Social Sharing is the new blog comment. Or at least when I share something online – typically Twitter though sometimes Google+ and/or LinkedIn – that share includes my two cents, nee comment.
Ain’t Nobody Got Time For That
When blogging blogger who blogs Mark Shaeffer suggested that the secret reason blog comments were down was (SYAC) commenting on a phone sucked, I commented. By phone.
He’s right: Technical mojo is a factor. I remember when my (desktop) comments would get eaten Arik Hanson’s blog (now fixed). People consume more content on mobile than ever (and I should really test that here), so it needs to work.
But the space between consuming content vs. engaging with it is huge, and it’s more than technology – it’s about the work and time it takes to comment.
I see comments on news outlets and Facebook all day and think, “who has time for that?!” Never mind who is so safe in their jobs and lives they can type what they do, it’s a lot of work to read, comment, reply. I know. I did it – and it got me nowhere.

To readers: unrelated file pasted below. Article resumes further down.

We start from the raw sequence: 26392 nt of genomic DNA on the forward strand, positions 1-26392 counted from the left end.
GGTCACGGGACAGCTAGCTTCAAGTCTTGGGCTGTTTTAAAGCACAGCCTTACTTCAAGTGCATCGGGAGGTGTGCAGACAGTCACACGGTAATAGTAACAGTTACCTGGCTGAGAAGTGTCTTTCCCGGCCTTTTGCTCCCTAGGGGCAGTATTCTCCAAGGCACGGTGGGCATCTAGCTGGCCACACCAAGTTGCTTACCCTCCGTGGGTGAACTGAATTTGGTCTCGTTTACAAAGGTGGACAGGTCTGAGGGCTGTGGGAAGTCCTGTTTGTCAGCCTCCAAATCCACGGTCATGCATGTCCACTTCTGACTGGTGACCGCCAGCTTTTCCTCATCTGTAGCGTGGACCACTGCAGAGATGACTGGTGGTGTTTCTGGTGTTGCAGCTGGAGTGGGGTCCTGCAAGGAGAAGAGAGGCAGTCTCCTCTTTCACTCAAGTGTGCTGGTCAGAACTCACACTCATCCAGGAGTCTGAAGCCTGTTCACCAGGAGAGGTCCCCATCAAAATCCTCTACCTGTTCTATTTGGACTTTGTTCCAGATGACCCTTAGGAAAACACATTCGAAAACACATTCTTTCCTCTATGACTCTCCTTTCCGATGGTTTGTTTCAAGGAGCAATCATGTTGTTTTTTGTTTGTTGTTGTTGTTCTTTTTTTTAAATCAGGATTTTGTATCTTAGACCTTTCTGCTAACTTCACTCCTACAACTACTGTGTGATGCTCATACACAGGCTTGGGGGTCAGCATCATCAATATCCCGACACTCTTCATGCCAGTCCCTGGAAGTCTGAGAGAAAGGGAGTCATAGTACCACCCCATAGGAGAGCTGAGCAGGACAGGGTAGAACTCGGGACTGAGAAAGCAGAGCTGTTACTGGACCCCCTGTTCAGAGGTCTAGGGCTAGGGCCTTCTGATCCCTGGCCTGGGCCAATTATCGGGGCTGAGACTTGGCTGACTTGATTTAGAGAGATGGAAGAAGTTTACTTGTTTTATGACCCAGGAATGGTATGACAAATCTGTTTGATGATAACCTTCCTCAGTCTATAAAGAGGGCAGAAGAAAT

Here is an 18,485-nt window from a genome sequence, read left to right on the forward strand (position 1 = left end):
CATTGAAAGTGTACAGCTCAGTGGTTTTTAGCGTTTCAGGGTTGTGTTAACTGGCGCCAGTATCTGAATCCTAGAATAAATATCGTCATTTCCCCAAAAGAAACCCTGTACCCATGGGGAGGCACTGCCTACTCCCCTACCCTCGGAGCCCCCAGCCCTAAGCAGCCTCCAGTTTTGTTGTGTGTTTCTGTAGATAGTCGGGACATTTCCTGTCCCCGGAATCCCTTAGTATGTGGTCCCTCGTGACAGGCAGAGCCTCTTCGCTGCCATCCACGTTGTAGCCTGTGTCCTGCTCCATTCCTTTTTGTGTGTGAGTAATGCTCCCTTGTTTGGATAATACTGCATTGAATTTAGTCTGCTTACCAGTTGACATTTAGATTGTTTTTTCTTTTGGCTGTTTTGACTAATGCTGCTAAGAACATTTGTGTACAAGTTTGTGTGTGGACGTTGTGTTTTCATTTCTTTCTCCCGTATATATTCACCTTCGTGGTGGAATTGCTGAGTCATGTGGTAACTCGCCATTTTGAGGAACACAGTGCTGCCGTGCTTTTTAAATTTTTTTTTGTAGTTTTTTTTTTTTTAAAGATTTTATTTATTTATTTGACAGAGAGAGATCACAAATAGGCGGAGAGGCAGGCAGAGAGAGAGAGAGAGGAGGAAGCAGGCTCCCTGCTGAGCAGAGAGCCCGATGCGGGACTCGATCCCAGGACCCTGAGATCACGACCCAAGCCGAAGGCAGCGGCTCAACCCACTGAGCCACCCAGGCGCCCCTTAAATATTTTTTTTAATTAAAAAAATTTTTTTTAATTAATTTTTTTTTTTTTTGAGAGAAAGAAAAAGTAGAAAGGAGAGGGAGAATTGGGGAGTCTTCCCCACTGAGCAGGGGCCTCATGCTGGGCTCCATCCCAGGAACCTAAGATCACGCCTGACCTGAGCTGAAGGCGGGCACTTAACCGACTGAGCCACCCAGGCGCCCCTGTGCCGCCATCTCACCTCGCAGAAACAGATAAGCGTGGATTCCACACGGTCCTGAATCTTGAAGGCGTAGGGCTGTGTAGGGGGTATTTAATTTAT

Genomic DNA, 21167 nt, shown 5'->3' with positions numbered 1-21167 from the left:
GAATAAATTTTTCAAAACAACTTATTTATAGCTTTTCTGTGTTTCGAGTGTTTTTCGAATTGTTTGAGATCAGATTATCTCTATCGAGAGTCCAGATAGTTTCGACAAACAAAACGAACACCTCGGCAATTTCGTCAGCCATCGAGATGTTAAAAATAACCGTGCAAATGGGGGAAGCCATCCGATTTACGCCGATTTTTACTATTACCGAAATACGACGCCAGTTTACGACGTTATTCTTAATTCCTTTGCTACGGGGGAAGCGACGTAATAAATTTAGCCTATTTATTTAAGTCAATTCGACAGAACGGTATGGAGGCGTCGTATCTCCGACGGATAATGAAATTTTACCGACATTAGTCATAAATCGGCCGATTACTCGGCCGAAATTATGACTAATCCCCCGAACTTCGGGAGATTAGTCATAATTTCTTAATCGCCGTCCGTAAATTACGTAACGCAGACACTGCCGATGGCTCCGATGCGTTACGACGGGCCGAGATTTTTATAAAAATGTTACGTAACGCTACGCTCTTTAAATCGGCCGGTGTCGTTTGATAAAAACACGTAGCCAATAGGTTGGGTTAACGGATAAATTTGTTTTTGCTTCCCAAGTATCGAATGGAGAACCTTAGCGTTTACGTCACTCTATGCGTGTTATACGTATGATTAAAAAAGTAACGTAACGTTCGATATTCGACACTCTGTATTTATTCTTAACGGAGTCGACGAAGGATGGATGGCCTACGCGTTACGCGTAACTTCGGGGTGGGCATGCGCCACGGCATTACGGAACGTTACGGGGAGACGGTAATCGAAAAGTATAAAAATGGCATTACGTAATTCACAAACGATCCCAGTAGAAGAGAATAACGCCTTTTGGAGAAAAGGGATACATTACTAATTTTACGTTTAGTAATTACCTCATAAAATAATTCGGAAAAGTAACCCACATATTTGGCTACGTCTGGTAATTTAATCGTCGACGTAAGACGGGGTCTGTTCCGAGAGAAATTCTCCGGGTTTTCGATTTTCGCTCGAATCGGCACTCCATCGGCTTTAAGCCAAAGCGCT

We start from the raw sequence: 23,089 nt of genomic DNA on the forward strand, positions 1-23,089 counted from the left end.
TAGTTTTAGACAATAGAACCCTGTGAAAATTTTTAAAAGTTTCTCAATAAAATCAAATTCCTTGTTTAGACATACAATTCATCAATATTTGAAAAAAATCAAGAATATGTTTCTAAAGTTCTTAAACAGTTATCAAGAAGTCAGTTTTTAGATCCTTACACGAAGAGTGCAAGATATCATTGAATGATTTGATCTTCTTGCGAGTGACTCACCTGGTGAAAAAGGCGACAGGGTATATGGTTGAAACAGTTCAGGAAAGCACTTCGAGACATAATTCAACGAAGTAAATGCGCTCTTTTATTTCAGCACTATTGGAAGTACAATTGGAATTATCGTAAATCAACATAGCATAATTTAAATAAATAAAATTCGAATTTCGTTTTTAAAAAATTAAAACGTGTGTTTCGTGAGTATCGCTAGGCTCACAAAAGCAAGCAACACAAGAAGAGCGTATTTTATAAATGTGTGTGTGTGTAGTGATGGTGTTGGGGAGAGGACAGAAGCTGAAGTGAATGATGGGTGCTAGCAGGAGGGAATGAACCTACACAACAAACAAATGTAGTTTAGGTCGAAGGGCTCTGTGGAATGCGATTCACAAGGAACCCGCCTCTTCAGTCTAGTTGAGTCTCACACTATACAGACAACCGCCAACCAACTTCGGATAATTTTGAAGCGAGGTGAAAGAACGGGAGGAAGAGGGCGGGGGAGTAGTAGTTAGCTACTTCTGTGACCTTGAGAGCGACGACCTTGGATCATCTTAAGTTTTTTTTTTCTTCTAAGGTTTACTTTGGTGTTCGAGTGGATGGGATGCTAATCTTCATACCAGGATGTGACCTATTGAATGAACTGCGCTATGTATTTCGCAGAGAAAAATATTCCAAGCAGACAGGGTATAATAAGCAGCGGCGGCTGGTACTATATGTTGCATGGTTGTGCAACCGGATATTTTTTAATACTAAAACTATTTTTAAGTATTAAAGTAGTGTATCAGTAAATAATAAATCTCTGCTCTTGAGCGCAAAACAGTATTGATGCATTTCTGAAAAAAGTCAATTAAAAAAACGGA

OUAT I commented a lot. I thought networking online would help me develop the connections and contacts that would steer my towards a shiny new career. Almost none of that happened save for a few relationships I cherish dearly.
Bitterness of Wasted of ROI.
Sure there’s a post that shares my bitterness at the hypocrisy of social, everything from the “good content, cream rises” drivel to the idea that “if you’re social and helpful, you’ll earn that from others” (espoused from those who don’t). Not finding .. ahem.
spent WASTED years being social and commenting. I read, I wrote thoughtful blog comments; I read others’ comments and commented on them; and then shared goods posts on social media. But there was almost zero return on that investment, so I stopped.
Today my time is focused on working and living my life. I write and/or share what I hope is valuable content, and let it go. My social share, my retweet is my comment.
Do you still comment? Or is your RT the new blog comment?